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InfiniteTape

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About InfiniteTape

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  1. I tried to reset it back into keyboard mode any time I wandered by. Even with the full Dragon's Lair cab on site, I was still drawn to the TI version. I've seen a lot of weird behavior at LAX over the years, but I hadn't heard of any game theft before. I guess other than the VR/AR room, supervision is just periodic walkthroughs. Sigh.
  2. This one’s not my copy, but someone’s got theirs on display at Louisville Arcade Expo this weekend.
  3. I didn't ignore it. I just didn't have enough room in my luggage to get it home. 😀
  4. After squinting at the schematic, it sure seems like a sidecar modem. There's a 99532, both pulse and tone dialing, a momentary switch for manual pick, a line marked UART, and a "CD" LED that could be Carrier Detect. And I figured out the board layout. "A1" is the lower right. Letters bottom to top, numbers right to left. The 99523 is C5 on the schematic. It's the chip 2 spots right from the EPROM under the VHS label.
  5. If you just need to verify the PEB, drive, and controller are working, you can try running this TI Basic code:
  6. I poked around at this and determined that pip is a probably better way to distribute, since it's just Python script. Here's the setup.py script I used as a proof of concept: import setuptools with open("README.md", "r") as fh: long_description = fh.read() setuptools.setup( name='xdt99', version='2.0.1', scripts=['xas99.py','xbas99.py','xda99.py','xdg99.py','xdm99.py','xga99.py','xhm99.py','xvm99.py'] , author="Ralph Benzinger", author_email="[email protected]", description="TI 99 Cross-Development Tools", long_description=long_description, long_description_content_type="text/markdown", url="https://github.com/endlos99/xdt99", packages=setuptools.find_packages(), classifiers=[ "Programming Language :: Python :: 2.7", "License :: OSI Approved :: GNU General Public License v2 (GPLv2)", "Operating System :: OS Independent", ], )
  7. Wrapping up xdt99 into a packaging tool should be pretty straightforward. On Debian variants like Raspbian, you'd go for the .deb format and use apt to install it. On Mac, you could use Homebrew. In both cases, you'd provide a dependency spec to pull in the version of Python needed if it isn't already present. But as Matt mentioned, installing that package onto a TIPI would likely break things in a way that would make it tough to troubleshoot.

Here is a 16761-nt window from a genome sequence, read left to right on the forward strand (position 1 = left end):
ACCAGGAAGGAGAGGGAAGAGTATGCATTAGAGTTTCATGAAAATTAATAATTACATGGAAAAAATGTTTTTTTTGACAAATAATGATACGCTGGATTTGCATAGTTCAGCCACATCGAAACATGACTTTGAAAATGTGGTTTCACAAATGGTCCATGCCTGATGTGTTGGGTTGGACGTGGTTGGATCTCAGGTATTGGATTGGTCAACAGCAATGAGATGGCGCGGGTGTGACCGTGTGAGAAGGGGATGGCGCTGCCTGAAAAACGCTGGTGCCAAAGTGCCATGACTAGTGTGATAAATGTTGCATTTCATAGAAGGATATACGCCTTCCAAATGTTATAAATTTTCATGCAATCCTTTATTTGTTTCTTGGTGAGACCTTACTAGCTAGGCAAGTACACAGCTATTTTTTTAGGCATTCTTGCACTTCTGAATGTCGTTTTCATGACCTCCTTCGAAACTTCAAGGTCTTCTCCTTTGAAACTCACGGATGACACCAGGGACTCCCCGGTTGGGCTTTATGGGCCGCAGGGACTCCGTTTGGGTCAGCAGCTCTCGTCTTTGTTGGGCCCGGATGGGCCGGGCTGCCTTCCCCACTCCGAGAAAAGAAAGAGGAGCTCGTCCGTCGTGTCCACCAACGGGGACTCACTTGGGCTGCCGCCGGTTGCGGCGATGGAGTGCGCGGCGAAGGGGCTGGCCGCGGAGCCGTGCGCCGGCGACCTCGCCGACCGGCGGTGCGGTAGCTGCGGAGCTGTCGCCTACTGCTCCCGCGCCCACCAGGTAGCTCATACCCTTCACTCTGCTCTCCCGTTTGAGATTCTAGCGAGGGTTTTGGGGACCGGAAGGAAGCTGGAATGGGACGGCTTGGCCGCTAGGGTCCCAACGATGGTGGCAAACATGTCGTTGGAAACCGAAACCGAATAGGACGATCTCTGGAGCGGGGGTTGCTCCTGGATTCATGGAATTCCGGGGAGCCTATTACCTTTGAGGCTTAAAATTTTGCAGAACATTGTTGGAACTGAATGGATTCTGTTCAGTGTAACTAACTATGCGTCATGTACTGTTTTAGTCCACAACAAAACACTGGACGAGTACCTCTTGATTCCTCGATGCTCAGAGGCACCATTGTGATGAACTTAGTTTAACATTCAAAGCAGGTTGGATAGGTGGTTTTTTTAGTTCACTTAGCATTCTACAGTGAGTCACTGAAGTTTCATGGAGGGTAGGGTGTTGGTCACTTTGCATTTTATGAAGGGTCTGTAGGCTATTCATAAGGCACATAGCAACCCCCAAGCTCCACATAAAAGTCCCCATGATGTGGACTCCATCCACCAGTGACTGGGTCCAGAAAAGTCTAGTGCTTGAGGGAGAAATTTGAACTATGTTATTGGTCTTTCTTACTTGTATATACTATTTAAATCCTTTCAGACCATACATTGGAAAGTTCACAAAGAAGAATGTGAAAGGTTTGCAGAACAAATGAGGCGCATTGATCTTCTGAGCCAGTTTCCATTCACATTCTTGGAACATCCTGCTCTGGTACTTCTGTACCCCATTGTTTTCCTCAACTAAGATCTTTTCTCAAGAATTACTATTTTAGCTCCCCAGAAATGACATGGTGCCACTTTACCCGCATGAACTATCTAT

8. Just up the road from me, so I could have saved the $25. Still way too expensive for my needs.
  9. No need to reformat anything. "Buster" is just the latest release of Raspbian. The releases are named, not numbered. Even if you had a different distro, we'd just need to maybe tweak the directions, not reformat anything. Mizapf's response in post #25 should get you going.
  10. Assuming by "RPI linux" you mean Raspbian and that you haven't changed the defaults, you're likely running the bash shell. Try putting this in /home/pi/.bash_profile: export PATH="/Users/pi/finalgrom99/xdt99-master:${PATH}"
  11. You'll need the AVR toolchain installed. You can get it through Homebrew. brew install avr-gcc But if you look a little further down in the FinalGROM, you'll need Windows or Linux to program the CPLD. Hopefully you have one available.
  12. For some reason, your py files aren't marked as executable. Run this command in that folder. chmod +x *.py
  13. Can you do the following command and post the output? I'm wondering if there's a file executable bit problem. ls -l /Users/Desktop/finalgrom99/xdt99
  14. You need to have xdt99 installed and in your path. Add a line like this to the file ~/.bash_profile export PATH=/Users/brian/Documents/endlos99/xdt99:$PATH Be sure to load a fresh terminal after you make that change. Then you'll need to update the make.py file to point to the xdt99 lib files. Near the top of the file, you'll see a line like this: xas = ["xas99.py", "-b", "-R", "-I", "/Users/brian/Documents/endlos99/xdt99/lib/"] Change that path to the path to your xdt99/lib folder.
  15. Those commands are written for either Linux or Mac. On Windows, use the Windows Command Prompt and use backslashes instead of forward slashes. You need to be in the root of the repository (wherever you cloned or unzipped the download) before running the commands.
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